Would Free College Work?

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For anyone who has studied economics, like this humble author, the notion that there is no such thing as a free lunch is pounded into students from day one. Everything costs something such as money or time or effort, and nothing is ever free.

However, being free as in costing no money is what people want for their college education. The debate over this issue has been raging for years and hasn’t gotten anywhere because both sides are so passionate about their side.

Still, would free college work in America as it has throughout the rest of the world?

The benefits of free college

Free college would help the entire world, as supporters argue that education will help employers gain more people to do technical jobs. As many of today’s jobs are skills based and require knowledge to perform, education can help students make large advances in their chosen fields.

Other people see that college is a right of all Americans because regardless of race or social status everyone has the right to a high education to become the best human that they can be. Plus without the pressure of debt, the students could deal with their majors and studies.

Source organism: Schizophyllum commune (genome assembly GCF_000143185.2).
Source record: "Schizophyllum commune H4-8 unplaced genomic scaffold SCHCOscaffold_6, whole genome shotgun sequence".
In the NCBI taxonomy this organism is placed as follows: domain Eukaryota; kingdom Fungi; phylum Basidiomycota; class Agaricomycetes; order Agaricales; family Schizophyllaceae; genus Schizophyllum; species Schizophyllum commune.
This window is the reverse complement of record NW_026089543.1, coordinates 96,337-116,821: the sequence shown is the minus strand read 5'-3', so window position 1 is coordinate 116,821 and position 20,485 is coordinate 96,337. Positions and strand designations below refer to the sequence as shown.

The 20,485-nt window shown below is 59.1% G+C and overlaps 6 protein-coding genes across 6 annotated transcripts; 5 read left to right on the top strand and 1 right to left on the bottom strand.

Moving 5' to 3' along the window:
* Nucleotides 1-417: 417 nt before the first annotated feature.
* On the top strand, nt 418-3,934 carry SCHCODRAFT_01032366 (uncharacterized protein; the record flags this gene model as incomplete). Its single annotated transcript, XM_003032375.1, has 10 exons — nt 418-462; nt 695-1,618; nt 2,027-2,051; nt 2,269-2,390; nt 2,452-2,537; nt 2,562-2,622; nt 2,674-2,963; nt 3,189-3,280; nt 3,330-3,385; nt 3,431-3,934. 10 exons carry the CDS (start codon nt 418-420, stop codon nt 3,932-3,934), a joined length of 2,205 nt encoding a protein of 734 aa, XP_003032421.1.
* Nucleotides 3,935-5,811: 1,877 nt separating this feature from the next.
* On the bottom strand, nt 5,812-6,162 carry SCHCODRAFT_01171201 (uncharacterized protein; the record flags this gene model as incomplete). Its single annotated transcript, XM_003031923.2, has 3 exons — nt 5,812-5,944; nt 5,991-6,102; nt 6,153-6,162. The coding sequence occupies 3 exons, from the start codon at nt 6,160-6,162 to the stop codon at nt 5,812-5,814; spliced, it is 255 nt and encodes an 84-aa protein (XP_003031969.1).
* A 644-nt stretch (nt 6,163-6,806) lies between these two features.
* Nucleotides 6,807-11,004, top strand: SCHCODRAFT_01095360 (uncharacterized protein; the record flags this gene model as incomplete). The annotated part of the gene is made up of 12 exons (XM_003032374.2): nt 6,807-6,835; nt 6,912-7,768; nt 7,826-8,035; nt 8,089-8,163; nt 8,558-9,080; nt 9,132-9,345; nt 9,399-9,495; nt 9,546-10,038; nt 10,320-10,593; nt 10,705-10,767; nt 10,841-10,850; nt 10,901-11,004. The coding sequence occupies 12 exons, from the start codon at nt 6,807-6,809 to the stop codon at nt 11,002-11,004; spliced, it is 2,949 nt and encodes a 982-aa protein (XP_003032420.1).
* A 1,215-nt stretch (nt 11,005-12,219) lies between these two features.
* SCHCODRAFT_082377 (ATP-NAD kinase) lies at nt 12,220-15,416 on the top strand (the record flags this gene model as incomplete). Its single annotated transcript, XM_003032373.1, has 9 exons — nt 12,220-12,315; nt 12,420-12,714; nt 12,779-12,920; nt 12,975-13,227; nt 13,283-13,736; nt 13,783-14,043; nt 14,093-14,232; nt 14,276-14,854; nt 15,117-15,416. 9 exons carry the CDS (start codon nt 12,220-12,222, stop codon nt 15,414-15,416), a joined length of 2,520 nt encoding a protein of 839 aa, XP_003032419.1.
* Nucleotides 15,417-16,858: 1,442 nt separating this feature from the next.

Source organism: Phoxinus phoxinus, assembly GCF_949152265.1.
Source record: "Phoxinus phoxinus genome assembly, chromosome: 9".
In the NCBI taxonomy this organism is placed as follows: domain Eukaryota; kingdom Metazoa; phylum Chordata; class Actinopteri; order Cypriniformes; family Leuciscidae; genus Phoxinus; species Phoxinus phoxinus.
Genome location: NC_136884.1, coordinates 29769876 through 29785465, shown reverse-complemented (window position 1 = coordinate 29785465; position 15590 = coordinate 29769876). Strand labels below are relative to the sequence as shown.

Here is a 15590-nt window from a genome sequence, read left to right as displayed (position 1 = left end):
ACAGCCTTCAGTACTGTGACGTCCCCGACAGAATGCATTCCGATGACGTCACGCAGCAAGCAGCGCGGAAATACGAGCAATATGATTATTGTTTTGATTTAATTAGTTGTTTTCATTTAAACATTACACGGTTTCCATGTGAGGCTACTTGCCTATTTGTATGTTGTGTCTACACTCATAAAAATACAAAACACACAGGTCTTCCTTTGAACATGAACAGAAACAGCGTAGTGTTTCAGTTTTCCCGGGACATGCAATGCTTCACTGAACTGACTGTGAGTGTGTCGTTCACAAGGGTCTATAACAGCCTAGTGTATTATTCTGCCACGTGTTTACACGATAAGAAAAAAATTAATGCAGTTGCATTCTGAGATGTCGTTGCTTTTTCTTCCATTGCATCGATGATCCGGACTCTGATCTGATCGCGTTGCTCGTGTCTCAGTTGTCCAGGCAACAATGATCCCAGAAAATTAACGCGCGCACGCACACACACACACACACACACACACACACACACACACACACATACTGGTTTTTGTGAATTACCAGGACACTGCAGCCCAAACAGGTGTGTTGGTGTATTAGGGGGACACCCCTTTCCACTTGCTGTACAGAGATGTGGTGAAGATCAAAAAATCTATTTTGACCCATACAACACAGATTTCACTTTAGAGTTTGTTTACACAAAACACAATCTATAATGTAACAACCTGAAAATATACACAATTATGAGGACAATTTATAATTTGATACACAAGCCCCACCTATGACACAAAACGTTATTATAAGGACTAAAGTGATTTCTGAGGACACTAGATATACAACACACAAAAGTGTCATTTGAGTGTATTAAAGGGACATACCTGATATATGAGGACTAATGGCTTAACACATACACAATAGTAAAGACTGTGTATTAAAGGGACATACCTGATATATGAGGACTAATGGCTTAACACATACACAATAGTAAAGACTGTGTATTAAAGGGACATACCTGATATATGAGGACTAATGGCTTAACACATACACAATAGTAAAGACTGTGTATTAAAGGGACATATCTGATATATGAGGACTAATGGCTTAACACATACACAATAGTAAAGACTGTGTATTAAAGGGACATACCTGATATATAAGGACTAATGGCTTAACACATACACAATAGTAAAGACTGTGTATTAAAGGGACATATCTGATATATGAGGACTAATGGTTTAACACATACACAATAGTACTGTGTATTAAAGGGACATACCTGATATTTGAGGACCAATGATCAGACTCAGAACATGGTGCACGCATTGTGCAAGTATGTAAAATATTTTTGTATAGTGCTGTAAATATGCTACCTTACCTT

Free college around the world and at home

Several countries in Europe, such as Denmark, Sweden, and Poland, have adopted free education and allowed their students to graduate with significantly less debt. Some cases even have students leaving college with 1,000-3,000 dollars of money to pay off, and most of that money stems from common expenses and not tuition.

In addition, the free countries pay about the same amount for education from their nation’s GDP. Even Canada, while not having free college, still has cheaper student loans than the United States. Despite these examples to follow, the U.S hasn’t gotten on board yet.

Some states have a free community college or have plans to make their community college free for two years. The state of Michigan has the Kalamazoo Promise, which states that any student enrolled in the Kalamazoo schools until they graduate can have their undergraduate loans covered. This has caused a spike in both students completing high school and attending college.

Other alternatives

The U.S does have an income based system for those students who have difficulty paying the loans, where their loans are tied to their income. The more they earn, the quicker the loans are paid off. If they earn less after a certain period of time, the loans simply expire.

Australia is using this system to help give lower earning students peace of mind, especially if they are heading into traditionally lower-paying fields like writing and music, in order to help them develop their talents and make the money they can without worries for the future.

This system, if made available for all students, can ensure that everyone will have the opportunity to earn an education, and then pay it back later as they earn an income and pursue their passion.

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